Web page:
Review: Renato D’Aiello – Satori Album Launch (Pizza Express Dean St., 10th October 2012. Review By Rob Edgar)
Renato D’Aiello has a completely engaging on-stage presence, both in his character and in his playing. He welcomed the audience in both English and Italian before introducing his band: Bruno Montrone on piano, Nicola Muresu on bass and Enzo Zirilli on drums.
The band was joined by a string quartet featuring Violeta Barrena, Olivia Scheepers, Meghan Cassidy, and Alice Hoskins. Renato’s Bossa I Wish had definite undertones of Desafinado but his lush, dense string writing gave it a sound not unlike a full string orchestra playing a Bernard Herrmann film score, but with soft, smooth, legato sax lines bleeding in an out of the widely spaced, dense strings.
In this band Renato has found a collection of very like minded souls; in the first ballad of the night, Bruno Montrone played a Bill Evans-esque solo, clearly inspired by the late master but also the impressionistic shades of Debussy or Ravel. Renato himself used the full range of his sax in terms of dynamics and notes but when he played loud it never sounded strained, up high it never squeaked and the soft notes never sounded timid.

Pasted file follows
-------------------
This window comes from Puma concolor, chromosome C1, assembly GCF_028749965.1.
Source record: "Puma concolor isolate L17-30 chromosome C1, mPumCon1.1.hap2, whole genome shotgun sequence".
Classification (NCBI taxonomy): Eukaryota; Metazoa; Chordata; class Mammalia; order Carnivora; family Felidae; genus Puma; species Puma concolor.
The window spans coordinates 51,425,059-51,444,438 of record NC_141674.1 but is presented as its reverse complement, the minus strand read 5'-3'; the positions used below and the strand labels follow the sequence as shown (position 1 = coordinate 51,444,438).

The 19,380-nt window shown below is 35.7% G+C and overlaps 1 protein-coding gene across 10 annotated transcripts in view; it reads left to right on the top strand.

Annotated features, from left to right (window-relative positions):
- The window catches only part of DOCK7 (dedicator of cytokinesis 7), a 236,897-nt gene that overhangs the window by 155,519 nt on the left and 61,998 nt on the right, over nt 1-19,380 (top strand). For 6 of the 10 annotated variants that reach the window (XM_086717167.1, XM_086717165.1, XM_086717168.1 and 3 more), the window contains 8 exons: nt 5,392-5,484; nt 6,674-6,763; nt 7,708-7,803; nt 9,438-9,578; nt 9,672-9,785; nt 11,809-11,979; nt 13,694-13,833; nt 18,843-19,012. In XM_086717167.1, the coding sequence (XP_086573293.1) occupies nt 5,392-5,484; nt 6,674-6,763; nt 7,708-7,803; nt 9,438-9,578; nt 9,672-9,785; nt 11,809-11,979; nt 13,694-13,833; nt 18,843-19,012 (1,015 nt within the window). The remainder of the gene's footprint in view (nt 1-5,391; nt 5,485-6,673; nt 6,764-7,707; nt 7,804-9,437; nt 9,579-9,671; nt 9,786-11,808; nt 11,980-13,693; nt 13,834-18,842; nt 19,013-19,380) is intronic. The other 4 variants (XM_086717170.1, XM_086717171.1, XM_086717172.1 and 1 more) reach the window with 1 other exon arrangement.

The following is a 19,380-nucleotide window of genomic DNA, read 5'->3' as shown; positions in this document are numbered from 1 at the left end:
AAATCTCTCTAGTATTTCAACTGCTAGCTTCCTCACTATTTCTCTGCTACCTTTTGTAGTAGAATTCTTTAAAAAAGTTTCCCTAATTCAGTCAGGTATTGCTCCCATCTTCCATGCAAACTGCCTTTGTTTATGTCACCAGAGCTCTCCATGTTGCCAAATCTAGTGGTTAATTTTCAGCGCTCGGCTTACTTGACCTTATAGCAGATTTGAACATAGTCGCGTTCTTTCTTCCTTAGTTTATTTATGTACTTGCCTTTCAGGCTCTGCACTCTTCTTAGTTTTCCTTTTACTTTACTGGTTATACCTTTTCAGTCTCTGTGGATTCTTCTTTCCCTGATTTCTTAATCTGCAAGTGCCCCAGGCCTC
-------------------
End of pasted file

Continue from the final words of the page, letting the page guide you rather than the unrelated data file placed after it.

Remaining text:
Nicola Muresu seems to have clocked Arnold Schoenberg’s dictum that a good bass-line should be like a second melody; both his accompaniment and his solos had breathing space, ample time to let ideas be absorbed and, a melodic, sung quality even allowing for the extreme range of the instrument, exploited to the full.
The first set closed with Be Nice, a Cole Porter-inspired piece which saw an extended solo from Enzo Zirrilli who treated us to what was almost a history of jazz drumming, starting off with a militaristic style snare drum riff before moving into bebop, going right the way through and ending up in the present day.
The start of the second set had the impact of surprise: it was as if a different band entirely had taken the stage. Suite for Mother Earth (in two movements) was inspired by Renato’s late mother and it erupted in a frenzy of late John Coltrane style experimentation with Renato’s melody hovering around a single note, venturing around it quickly and returning giving it the shape of an atom before transposing little motifs up and down step-wise over the top of Montrone’s McCoy Tyner-style vamps floating dissonantly over the top.
“That was the first movement and it was written when my Mother was still alive… when she used to piss me off!” was D’Aiello’s description. He then brought the string quartet back for the beautiful – and beautifully contrasted – Requiem section with the strings playing a chorale-like theme which jumped relentlessly out into distantly related keys. Renato’s lyrical theme grew subtly out of it, providing a bittersweet contrast between light and dark.
Renato’s album Satori will be released at some point in November 2012 (exact date seems to be TBC)